In 1990, Chicago’s population was a little over eight million. Today it’s nearly ten. Over the past 20 years, there has been a huge migration into cities; America is now more urban than rural. In light of Mayor Emanuel’s plan to use private funds for public building projects—i.e., the Infrastructure Trust—and Lepeska's article, I wanted to take note of some creative, grassroots rebuilding strategies happening in Chicago.
When I interviewed Dieter Roelstraete, he noted that Chicago is gaining attention for art projects rooted in cultural place making and creative revitalization. In his piece Lepeska mentions Theaster Gates and the Rebuild Foundation as examples of this movement. I’ve talked about Gates several times on the blog, but one project of his that I haven’t harped on is his Black Cinema House, a two-story brick building on the corner of 69th Street and Dorchester. Gates recently received an
NEA Creative Placemaking ArtPlace grant in order to turn the building into a screening space, kitchen, and office for archivists, students, and scholars interested in the history of black cinema. Gates is partnering with Chicago Film Archives and Michael Phillips’s project South Side Projections.
Like Dorchester Projects, the Black Cinema House has the potential to bring new cultural resources to a severely underserved community. I am particularly excited about this project because both Chicago Film Archives and South Side Projections have done amazing work bringing historically relevant and often unseen films to the south and west sides of the city.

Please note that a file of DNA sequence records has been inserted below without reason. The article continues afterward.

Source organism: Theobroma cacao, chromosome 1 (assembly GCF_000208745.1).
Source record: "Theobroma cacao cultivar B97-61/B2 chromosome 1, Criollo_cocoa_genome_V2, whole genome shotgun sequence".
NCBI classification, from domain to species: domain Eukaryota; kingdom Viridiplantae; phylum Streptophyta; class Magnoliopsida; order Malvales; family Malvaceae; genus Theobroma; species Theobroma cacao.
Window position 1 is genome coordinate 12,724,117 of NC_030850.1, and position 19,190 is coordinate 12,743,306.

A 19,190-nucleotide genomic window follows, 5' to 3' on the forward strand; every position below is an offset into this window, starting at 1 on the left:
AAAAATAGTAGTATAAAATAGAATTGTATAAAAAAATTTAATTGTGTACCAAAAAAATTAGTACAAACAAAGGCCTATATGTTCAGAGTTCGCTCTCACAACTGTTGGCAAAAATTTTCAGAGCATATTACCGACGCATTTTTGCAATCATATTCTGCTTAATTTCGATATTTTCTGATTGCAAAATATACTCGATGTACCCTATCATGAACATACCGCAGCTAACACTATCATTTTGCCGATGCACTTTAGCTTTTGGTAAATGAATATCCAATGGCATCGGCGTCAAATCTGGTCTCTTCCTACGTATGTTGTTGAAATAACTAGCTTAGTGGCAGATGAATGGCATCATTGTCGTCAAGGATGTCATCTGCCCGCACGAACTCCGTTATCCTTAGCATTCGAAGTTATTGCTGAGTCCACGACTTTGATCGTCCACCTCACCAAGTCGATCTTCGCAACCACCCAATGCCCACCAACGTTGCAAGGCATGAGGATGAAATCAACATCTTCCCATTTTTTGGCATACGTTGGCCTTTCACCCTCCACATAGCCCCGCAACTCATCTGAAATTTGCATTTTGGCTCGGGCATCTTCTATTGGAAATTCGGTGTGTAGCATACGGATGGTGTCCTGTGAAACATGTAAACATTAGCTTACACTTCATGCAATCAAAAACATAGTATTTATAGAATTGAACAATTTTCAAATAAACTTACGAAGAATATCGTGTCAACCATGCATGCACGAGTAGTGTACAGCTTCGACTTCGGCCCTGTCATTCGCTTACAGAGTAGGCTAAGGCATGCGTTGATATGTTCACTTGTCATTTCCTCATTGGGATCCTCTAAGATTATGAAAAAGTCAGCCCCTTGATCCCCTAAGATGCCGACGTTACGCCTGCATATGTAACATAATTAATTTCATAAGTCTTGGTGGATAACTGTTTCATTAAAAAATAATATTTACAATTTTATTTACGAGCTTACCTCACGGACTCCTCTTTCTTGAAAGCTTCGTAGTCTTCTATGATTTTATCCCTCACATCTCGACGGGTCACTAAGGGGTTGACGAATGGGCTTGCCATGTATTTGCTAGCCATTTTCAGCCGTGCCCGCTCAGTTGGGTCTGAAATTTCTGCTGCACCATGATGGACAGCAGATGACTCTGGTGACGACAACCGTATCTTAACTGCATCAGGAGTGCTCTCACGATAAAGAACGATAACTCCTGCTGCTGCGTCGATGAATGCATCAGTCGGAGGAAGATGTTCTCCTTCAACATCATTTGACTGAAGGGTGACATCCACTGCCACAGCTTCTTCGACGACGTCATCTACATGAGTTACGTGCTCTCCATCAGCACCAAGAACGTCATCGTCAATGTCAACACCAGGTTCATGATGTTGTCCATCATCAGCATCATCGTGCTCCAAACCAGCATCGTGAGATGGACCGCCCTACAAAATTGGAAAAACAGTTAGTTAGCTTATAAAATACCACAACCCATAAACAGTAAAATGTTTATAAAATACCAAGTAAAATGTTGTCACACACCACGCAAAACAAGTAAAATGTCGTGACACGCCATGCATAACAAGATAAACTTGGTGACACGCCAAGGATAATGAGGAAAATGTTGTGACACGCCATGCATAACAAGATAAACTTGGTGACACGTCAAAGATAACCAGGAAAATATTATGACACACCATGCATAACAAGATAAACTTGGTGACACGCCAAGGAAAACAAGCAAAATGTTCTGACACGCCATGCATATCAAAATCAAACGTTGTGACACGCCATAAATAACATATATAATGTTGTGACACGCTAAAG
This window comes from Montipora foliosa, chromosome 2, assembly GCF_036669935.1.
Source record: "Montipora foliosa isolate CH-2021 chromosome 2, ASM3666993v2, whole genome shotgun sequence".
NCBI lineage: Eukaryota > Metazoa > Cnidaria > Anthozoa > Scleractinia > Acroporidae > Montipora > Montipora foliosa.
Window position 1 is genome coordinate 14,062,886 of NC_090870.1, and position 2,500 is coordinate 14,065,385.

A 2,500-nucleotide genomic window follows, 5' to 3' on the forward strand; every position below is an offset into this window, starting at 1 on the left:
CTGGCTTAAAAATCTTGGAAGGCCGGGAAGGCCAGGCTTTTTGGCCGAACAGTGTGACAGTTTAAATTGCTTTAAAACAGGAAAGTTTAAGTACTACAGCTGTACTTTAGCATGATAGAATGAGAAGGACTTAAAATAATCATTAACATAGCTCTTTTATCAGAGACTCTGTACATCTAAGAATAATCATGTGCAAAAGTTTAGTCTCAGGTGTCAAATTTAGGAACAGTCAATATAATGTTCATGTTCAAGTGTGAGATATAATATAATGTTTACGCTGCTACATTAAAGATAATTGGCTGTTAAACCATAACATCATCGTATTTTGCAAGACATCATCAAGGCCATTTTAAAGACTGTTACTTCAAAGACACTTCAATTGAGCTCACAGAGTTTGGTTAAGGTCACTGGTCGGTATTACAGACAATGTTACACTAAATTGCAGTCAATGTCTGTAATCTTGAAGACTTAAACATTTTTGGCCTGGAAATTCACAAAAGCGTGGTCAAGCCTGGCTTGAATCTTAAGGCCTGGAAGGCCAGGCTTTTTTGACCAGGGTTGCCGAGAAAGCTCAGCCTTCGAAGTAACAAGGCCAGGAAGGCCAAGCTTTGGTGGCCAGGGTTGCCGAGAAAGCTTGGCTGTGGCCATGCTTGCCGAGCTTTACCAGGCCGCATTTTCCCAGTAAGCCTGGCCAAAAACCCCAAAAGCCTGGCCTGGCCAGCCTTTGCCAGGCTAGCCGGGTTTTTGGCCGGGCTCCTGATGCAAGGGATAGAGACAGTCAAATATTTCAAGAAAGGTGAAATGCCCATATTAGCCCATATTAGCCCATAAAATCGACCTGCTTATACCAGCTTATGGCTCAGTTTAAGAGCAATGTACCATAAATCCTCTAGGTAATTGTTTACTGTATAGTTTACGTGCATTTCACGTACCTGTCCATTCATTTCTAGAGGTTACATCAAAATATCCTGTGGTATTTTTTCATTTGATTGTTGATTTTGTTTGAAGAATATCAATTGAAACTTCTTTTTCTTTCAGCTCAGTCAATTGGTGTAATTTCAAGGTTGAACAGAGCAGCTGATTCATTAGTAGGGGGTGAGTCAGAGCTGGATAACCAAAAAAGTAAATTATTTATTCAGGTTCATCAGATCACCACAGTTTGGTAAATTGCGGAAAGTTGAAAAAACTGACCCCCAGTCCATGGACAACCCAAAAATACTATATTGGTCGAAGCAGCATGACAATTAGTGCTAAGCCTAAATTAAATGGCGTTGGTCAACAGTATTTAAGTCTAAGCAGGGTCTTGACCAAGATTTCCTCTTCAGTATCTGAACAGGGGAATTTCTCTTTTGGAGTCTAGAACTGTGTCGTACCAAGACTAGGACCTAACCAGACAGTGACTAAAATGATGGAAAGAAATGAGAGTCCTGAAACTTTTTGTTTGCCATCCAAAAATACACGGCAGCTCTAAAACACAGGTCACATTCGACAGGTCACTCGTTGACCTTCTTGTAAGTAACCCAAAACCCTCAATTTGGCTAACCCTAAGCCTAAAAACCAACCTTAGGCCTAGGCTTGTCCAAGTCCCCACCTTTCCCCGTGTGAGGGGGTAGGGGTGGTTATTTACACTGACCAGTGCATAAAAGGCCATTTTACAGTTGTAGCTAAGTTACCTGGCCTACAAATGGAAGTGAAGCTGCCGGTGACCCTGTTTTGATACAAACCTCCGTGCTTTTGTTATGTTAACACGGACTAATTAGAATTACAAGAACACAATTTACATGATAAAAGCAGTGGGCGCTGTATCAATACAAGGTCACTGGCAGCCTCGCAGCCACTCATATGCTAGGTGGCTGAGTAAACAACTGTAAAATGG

In late 2009 Chicago-based artist Laura Schaeffer created the Op Shop, a temporary pop-up shop that appeared in several different abandoned storefronts around Hyde Park. Last fall, the Op Shop transformed into the South Side Hub of Production—SHOP. SHOP was housed at a Hyde Park mansion for eight months and became a creative hub for Chicago artists and Hyde Parkers alike.
There are also those who view Chicago as an urban prairie, a place for both cultural and ecological growth. Torkwase Dyson (with whom I spoke last week) is one, and Emanuel Pratt is another. Pratt’s Mycelia Project began as part of his residency at the Hyde Park Art Center. It’s a collaboration between Pratt, Chicago Public Schools, Urban Gateways, and the Woodlawn Community Development Corporation and is focused on sustainability, education, and urban gardening. Pratt introduced a new curriculum to several schools across Chicago that taught students about aquaponics and gardening systems. The Hyde Park Art Center referred to the project as a way to revitalize a postindustrial city through community activism.
These are just a few of the projects happening off the grid in Chicago. Artists' projects are not going to renew Chicago—the city’s road to recovery is long—and they won’t solve the problems of inequality and economic disparity, but they do stand as examples of how one can reimagine the urban ecosystem and take agency at a grassroots level.